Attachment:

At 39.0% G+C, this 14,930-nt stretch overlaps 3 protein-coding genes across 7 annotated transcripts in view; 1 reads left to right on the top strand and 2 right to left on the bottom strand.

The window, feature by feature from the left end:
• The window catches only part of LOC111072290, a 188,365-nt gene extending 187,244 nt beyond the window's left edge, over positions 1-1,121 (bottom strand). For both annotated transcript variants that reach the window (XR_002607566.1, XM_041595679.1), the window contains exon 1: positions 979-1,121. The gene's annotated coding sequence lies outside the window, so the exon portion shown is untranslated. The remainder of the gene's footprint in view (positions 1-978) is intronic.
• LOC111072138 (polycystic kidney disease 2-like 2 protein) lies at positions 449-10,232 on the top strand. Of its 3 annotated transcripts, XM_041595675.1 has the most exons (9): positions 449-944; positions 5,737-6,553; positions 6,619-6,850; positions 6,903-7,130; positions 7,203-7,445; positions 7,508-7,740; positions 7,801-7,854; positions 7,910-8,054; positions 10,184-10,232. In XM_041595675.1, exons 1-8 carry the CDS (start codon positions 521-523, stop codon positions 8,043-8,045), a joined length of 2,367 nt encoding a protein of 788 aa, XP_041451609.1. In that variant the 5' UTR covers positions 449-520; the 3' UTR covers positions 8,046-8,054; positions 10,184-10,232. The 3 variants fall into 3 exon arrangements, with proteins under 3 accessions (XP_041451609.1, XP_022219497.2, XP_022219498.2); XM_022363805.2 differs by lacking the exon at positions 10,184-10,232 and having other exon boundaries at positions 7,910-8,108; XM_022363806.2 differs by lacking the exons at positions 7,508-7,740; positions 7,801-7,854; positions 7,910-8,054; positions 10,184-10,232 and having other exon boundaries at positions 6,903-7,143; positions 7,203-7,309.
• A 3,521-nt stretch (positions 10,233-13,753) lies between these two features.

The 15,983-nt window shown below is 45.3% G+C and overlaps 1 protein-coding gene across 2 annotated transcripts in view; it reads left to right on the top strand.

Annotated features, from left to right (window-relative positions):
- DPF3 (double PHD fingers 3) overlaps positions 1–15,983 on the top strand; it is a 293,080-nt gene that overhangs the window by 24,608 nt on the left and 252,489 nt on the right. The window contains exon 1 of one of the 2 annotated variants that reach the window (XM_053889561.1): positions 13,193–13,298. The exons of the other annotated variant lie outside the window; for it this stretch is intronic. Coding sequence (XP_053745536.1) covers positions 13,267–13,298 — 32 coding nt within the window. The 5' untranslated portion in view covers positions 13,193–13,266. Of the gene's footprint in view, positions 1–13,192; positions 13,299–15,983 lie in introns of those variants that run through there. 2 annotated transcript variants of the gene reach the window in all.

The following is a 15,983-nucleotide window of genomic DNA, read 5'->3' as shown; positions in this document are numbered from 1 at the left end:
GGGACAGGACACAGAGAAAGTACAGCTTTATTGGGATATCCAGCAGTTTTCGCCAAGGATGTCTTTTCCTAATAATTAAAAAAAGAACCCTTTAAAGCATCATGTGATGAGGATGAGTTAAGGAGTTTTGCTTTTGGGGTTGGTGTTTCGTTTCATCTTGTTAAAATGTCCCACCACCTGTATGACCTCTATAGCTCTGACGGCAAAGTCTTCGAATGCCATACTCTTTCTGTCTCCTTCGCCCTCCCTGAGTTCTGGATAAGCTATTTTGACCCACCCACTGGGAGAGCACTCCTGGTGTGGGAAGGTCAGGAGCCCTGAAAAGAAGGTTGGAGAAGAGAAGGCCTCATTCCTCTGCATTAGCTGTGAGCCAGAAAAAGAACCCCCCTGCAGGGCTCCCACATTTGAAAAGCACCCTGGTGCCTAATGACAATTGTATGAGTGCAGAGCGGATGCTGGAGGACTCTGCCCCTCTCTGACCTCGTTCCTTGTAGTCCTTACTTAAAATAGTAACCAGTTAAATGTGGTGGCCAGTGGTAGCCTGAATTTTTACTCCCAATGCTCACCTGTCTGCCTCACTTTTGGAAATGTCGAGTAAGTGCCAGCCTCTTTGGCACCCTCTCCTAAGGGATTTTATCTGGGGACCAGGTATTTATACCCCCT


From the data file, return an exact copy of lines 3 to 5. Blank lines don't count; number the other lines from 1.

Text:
• The window catches only part of LOC111072290, a 188,365-nt gene extending 187,244 nt beyond the window's left edge, over positions 1-1,121 (bottom strand). For both annotated transcript variants that reach the window (XR_002607566.1, XM_041595679.1), the window contains exon 1: positions 979-1,121. The gene's annotated coding sequence lies outside the window, so the exon portion shown is untranslated. The remainder of the gene's footprint in view (positions 1-978) is intronic.
• LOC111072138 (polycystic kidney disease 2-like 2 protein) lies at positions 449-10,232 on the top strand. Of its 3 annotated transcripts, XM_041595675.1 has the most exons (9): positions 449-944; positions 5,737-6,553; positions 6,619-6,850; positions 6,903-7,130; positions 7,203-7,445; positions 7,508-7,740; positions 7,801-7,854; positions 7,910-8,054; positions 10,184-10,232. In XM_041595675.1, exons 1-8 carry the CDS (start codon positions 521-523, stop codon positions 8,043-8,045), a joined length of 2,367 nt encoding a protein of 788 aa, XP_041451609.1. In that variant the 5' UTR covers positions 449-520; the 3' UTR covers positions 8,046-8,054; positions 10,184-10,232. The 3 variants fall into 3 exon arrangements, with proteins under 3 accessions (XP_041451609.1, XP_022219497.2, XP_022219498.2); XM_022363805.2 differs by lacking the exon at positions 10,184-10,232 and having other exon boundaries at positions 7,910-8,108; XM_022363806.2 differs by lacking the exons at positions 7,508-7,740; positions 7,801-7,854; positions 7,910-8,054; positions 10,184-10,232 and having other exon boundaries at positions 6,903-7,143; positions 7,203-7,309.
• A 3,521-nt stretch (positions 10,233-13,753) lies between these two features.